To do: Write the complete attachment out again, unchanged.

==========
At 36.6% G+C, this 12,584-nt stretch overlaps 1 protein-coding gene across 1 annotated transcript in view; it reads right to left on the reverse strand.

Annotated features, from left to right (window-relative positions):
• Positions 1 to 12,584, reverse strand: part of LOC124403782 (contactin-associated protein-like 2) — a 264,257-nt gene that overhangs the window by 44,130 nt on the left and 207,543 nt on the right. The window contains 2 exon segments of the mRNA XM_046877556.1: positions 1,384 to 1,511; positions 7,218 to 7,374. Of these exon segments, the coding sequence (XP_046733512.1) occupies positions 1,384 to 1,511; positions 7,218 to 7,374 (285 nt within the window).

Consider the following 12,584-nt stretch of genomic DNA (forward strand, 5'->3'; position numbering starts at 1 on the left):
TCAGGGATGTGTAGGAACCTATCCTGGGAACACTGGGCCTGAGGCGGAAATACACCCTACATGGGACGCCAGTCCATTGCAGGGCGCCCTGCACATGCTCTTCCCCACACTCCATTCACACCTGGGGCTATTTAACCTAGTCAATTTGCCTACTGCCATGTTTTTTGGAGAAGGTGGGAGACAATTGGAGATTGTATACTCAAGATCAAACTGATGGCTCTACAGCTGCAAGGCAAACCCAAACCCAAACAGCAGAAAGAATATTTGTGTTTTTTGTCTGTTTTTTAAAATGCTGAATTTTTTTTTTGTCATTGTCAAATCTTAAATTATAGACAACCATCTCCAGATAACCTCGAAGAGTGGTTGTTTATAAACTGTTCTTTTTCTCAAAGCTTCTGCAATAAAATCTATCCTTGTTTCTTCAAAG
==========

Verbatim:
At 36.6% G+C, this 12,584-nt stretch overlaps 1 protein-coding gene across 1 annotated transcript in view; it reads right to left on the reverse strand.

Annotated features, from left to right (window-relative positions):
• Positions 1 to 12,584, reverse strand: part of LOC124403782 (contactin-associated protein-like 2) — a 264,257-nt gene that overhangs the window by 44,130 nt on the left and 207,543 nt on the right. The window contains 2 exon segments of the mRNA XM_046877556.1: positions 1,384 to 1,511; positions 7,218 to 7,374. Of these exon segments, the coding sequence (XP_046733512.1) occupies positions 1,384 to 1,511; positions 7,218 to 7,374 (285 nt within the window).

Consider the following 12,584-nt stretch of genomic DNA (forward strand, 5'->3'; position numbering starts at 1 on the left):
TCAGGGATGTGTAGGAACCTATCCTGGGAACACTGGGCCTGAGGCGGAAATACACCCTACATGGGACGCCAGTCCATTGCAGGGCGCCCTGCACATGCTCTTCCCCACACTCCATTCACACCTGGGGCTATTTAACCTAGTCAATTTGCCTACTGCCATGTTTTTTGGAGAAGGTGGGAGACAATTGGAGATTGTATACTCAAGATCAAACTGATGGCTCTACAGCTGCAAGGCAAACCCAAACCCAAACAGCAGAAAGAATATTTGTGTTTTTTGTCTGTTTTTTAAAATGCTGAATTTTTTTTTTGTCATTGTCAAATCTTAAATTATAGACAACCATCTCCAGATAACCTCGAAGAGTGGTTGTTTATAAACTGTTCTTTTTCTCAAAGCTTCTGCAATAAAATCTATCCTTGTTTCTTCAAAG